Tuesday, May 28, 2024

Venezuelan opposition is controlling government: What does this mean for Belize?


On December 6th, Venezuela’s Opposition Democratic Alliance won an overwhelming mid-term congressional victory during the country’s elections. This victory gave the opposition party about two-thirds control in Venezuela’s National Assembly. The opposition claimed the majority of the 167 seats in the National Assembly which would allow them to free political prisoners, enact basic laws, and approve the budget and government debt. The results are a major blow to current president Nicolas Maduro of the ruling Socialist Party, which has been in power for the past 16 years when the late president Hugo Chavez brought it to power. The big question concerning Belizeans is, what does this mean for Belize and the future of the PetroCaribe Loan Program?

Belize has been dependent on PetroCaribe funds for the last few years, and with the change in Venezuela’s government Belize’s Barrow’s administration could experience some changes. According to Venezuela’s Ambassador to Belize, His Excellency Yoel del Valle Perez Mercano, if the opposition takes over the Venezuelan government, it will not only affect his country’s congress, but also the political relationships with its brothers in the Caribbean, and the PetroCaribe Program. “The first thing that a government that wants to do a coup attempt is to eliminate the decisions on international cooperation agreements that have been signed by President Nicolas Maduro, and the most affected would be Petrocaribe. And I would ask you, would that have a consequence on Belize and the rest of the Caribbean? Definitely yes. We say that with humility. With the eighteen countries of Petrocaribe, the possibility of the petroleum minister, on the condition of payment of one percent for twenty years that forms part of the agreement, it would affect the economy of this country,” said Mercano. Even though two-thirds may not sound like much, according to Mercano it is crucial, since this will give the opposition the ability to call a constituent assembly to write a new constitution and propose constitutional reforms via a referendum. These movements could threaten President Maduro’s hold on power.
Venzuela is considered an rich country in oil, however it is ravaged by inflation above 200%, rampant food shortages, low prices in oil that have left the country broke and unable to import basics like medicine and car parts, to mention a few. According to economists, it will take a series of changes such as overhauling a cumbersome and inefficient foreign-exchange system, and cutting generous social programs on which many of the poor depend.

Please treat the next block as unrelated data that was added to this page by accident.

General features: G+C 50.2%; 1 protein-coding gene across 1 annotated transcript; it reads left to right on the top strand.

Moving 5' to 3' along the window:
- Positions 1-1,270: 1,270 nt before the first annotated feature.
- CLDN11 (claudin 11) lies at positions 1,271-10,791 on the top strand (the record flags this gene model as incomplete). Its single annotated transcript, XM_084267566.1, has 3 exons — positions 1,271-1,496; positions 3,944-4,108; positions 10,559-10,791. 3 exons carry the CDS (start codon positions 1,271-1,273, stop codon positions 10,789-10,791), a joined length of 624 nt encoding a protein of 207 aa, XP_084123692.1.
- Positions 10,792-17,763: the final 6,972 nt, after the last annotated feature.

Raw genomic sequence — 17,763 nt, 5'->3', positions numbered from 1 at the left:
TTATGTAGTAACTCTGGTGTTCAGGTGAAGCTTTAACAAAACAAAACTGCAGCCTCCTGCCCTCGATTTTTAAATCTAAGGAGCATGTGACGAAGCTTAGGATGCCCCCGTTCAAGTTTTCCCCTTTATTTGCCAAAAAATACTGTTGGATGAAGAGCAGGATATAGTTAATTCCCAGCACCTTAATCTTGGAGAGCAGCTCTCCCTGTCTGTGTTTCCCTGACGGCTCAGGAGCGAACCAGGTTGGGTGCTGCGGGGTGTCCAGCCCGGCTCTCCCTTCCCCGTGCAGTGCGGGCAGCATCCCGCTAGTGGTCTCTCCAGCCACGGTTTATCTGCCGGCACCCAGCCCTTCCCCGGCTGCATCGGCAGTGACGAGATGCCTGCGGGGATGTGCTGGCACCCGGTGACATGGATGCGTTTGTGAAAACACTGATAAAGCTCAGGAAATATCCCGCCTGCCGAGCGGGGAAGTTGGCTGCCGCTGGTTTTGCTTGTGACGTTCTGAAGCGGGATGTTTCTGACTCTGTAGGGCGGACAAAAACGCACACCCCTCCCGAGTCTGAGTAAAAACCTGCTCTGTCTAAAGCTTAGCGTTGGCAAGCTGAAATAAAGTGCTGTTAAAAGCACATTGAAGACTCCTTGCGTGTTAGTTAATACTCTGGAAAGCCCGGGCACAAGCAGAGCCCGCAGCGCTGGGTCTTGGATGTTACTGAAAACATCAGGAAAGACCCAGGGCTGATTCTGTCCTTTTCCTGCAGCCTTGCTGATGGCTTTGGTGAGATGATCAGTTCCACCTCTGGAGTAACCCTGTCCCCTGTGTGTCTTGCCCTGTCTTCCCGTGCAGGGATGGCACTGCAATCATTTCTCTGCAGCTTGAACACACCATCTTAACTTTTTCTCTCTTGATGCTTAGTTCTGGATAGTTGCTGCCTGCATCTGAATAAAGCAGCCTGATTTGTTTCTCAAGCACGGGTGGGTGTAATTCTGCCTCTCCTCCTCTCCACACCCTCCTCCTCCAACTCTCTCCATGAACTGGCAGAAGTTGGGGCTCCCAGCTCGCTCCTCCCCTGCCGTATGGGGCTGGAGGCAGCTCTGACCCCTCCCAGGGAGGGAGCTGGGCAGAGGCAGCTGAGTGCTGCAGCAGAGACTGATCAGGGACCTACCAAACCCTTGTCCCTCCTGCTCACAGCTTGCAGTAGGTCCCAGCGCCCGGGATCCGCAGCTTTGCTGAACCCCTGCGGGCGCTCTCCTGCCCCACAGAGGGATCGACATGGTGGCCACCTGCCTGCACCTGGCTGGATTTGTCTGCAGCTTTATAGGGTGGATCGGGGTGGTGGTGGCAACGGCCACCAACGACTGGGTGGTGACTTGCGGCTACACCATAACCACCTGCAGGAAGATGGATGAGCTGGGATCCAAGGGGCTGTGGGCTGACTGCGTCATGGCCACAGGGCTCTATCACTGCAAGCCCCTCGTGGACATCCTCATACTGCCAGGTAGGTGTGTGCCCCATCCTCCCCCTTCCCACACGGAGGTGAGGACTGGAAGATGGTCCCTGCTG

Belize is set to begin payments of the over $500 million PetroCaribe loan to Venezuela in 2016, this brings an end to the two-year grace period granted to Belize upon signing the agreement with Venezuela in 2012. According to the National Trade Union Congress of Belize, during a meeting with Prime Minister Barrow, he mentioned to them that his government did not have a plan to repay the loan. At the time of the meeting, Barrow said that they had sufficient time to do so. However, they believe that considering Venezuela’s dire economic state, a plan should have been put in place long time ago.
Belize is already heavily indebted to other countries and financial institutions, and the PetroCaribe Loan is one more on the list. The economic outlook based on assessments from numerous credit rating agencies and economic experts have given Belize a desolate economic prognosis. What will happen to the PetroCaribe Loan Motion? Only time will tell what measures the government is going to take to ensure they meet the debt obligations. Forty percent of the loan must be covered at the end of the first part of the payments.
The new Venezuelan government that takes over on January 5th now has the task of fixing what the International Monetary Fund considers the world’s worst-performing economy.

Read more


Please help support Local Journalism in Belize

For the first time in the history of the island's community newspaper, The San Pedro Sun is appealing to their thousands of readers to help support the paper during the COVID-19 pandemic. Since 1991 we have tirelessly provided vital local and national news. Now, more than ever, our community depends on us for trustworthy reporting, but our hard work comes with a cost. We need your support to keep delivering the news you rely on each and every day. Every reader contribution, however big or small, is so valuable. Please support us by making a contribution.

Local News